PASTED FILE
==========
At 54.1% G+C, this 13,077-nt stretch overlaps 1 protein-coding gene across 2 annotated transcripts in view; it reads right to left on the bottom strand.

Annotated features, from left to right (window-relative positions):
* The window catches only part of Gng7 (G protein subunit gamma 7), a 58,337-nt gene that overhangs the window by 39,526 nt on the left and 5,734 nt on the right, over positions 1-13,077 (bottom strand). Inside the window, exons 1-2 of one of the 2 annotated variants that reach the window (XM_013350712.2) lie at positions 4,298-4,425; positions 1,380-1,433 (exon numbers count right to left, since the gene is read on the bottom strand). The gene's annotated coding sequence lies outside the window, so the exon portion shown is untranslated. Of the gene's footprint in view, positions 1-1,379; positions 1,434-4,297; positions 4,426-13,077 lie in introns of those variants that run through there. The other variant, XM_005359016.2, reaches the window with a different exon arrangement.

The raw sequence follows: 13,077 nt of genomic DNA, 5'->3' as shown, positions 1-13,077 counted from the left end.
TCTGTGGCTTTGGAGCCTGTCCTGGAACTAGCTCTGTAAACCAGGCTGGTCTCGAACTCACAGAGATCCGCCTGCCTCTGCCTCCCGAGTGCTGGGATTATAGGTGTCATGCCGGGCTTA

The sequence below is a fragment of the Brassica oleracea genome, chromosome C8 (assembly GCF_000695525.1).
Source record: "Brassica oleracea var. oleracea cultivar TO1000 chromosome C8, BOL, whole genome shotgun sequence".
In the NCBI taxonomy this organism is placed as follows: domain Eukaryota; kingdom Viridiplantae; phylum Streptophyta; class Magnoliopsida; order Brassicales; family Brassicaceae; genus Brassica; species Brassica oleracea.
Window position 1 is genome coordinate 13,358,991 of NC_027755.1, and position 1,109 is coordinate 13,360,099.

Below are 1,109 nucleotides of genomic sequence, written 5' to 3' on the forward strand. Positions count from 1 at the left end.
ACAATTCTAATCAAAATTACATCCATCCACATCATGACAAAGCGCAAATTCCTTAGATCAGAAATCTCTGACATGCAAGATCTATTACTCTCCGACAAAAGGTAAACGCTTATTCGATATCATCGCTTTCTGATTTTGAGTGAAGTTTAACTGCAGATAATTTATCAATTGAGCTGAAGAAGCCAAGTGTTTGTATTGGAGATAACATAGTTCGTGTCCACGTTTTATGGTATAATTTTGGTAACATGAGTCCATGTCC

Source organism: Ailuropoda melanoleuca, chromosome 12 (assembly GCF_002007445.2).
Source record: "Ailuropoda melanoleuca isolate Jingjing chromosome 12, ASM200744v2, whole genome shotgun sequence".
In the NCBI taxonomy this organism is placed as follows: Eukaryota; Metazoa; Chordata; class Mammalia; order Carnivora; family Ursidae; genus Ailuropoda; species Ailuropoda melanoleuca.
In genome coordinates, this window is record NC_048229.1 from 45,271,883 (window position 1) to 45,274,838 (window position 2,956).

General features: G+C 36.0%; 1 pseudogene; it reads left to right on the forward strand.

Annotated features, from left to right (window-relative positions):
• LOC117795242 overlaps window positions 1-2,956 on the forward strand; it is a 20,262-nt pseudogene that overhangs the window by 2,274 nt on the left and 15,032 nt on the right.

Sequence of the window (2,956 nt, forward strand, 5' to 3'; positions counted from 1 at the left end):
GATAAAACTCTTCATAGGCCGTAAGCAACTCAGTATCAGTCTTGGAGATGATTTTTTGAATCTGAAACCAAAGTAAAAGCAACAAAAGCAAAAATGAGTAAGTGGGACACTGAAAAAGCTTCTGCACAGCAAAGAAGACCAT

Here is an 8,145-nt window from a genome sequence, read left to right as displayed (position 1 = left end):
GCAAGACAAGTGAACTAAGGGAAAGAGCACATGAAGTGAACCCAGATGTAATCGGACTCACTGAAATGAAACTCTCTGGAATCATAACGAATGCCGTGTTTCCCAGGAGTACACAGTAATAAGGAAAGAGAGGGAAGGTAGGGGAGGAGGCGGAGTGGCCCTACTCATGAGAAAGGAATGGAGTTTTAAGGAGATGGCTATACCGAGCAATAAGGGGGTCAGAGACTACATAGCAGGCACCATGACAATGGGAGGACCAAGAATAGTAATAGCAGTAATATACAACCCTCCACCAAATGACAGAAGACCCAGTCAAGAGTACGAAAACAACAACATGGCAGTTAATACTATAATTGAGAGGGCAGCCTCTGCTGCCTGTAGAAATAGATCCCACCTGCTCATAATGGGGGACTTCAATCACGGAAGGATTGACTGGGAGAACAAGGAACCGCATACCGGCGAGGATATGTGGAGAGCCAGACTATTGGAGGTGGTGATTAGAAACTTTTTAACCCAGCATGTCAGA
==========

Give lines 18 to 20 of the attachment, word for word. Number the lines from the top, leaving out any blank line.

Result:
• LOC117795242 overlaps window positions 1-2,956 on the forward strand; it is a 20,262-nt pseudogene that overhangs the window by 2,274 nt on the left and 15,032 nt on the right.

Sequence of the window (2,956 nt, forward strand, 5' to 3'; positions counted from 1 at the left end):
GATAAAACTCTTCATAGGCCGTAAGCAACTCAGTATCAGTCTTGGAGATGATTTTTTGAATCTGAAACCAAAGTAAAAGCAACAAAAGCAAAAATGAGTAAGTGGGACACTGAAAAAGCTTCTGCACAGCAAAGAAGACCAT